Dietary sources of taurine powder:

1. Marine Animals:

Fish, Shrimp, Crab, and Shellfish: These marine animals are one of the main sources of taurine. For instance, fish, shrimp, crab, and shellfish contain approximately 100-800 mg/100 g of taurine.

Specific Fish Species: Certain fish species such as mackerel, sardines, and horse mackerel also have high levels of taurine.

2. Mammals:

Meat: Meats from livestock and poultry, such as chicken, lamb, and pork, provide a certain amount of taurine, typically containing about 20-120 mg/100 g of taurine.

Hearts and Livers: The hearts and livers of mammals also contain higher amounts of taurine.

3. Other Foods:

Nuts: Although the content is lower, nuts like walnuts and almonds contain trace amounts of taurine, approximately 0.2-0.5 mg/100 g.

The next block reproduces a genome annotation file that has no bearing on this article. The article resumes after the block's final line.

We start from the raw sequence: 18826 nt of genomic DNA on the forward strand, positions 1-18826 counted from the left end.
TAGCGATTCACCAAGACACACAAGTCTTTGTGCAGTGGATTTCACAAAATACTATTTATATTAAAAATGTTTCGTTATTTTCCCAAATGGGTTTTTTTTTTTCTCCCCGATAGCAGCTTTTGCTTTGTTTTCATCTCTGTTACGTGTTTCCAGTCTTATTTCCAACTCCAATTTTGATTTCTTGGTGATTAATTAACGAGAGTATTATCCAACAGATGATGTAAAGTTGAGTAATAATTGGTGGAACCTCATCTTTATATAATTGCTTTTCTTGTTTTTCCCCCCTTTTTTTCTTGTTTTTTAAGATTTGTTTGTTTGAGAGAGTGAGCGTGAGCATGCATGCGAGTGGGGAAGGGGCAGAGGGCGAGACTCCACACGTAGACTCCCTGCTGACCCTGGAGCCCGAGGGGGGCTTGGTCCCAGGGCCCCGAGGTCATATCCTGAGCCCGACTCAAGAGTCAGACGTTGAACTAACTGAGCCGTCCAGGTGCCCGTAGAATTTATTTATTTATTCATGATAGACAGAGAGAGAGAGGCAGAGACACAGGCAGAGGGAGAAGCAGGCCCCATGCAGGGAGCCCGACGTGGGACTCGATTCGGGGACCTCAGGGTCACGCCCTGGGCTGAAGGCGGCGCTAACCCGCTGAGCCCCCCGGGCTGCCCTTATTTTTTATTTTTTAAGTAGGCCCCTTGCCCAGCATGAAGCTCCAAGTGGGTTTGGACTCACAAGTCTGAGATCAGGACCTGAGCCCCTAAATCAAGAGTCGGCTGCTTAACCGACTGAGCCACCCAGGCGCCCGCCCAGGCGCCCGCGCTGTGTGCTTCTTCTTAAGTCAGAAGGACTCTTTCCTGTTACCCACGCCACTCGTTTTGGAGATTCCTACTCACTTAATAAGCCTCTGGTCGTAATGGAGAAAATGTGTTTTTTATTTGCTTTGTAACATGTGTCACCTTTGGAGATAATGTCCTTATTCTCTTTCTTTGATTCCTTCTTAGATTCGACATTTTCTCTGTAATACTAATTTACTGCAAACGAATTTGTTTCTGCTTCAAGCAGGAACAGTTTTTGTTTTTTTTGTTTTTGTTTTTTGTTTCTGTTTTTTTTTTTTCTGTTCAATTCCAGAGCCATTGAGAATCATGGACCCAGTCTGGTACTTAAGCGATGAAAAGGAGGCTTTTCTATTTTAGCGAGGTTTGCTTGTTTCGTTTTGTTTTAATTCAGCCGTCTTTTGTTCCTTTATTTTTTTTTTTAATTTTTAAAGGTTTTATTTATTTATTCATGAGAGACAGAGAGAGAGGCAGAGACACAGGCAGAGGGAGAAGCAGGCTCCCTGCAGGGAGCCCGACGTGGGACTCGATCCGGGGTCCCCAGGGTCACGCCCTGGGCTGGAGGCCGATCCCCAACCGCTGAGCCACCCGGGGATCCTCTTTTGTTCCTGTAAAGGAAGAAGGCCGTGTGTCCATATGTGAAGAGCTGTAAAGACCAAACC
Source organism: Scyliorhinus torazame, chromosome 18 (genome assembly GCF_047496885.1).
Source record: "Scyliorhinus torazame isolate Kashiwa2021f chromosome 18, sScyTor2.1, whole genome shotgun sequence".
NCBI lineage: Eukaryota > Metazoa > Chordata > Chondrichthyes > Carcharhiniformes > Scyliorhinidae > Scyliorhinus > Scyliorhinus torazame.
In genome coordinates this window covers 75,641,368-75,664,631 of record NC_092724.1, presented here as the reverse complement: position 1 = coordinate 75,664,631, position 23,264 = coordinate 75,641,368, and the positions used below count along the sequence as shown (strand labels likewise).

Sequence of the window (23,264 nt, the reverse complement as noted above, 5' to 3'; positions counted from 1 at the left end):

Legumes: Leguminous foods such as soybeans and black beans also contain trace amounts of taurine, about 0.1-0.2 mg/100 g.

Eggs and Milk: While eggs and milk have lower taurine content, they are still a part of the daily diet.

4. Processed Foods:

According to national food safety standards, taurine can be added as a nutritional fortifier in various foods such as formulated milk, formulated milk powder, flavored fermented milk, milk tablets, milk-containing beverages, soy milk/soy milk powder, special-purpose beverages, and jelly. These processed foods may contain added taurine powder.

Although some plant-based foods like nuts and legumes also contain trace amounts of taurine, the primary dietary sources of taurine are still animal-based foods, particularly marine animals and mammals. Additionally, the human body can synthesize taurine on its own, although the synthesis rate varies with age and physiological state.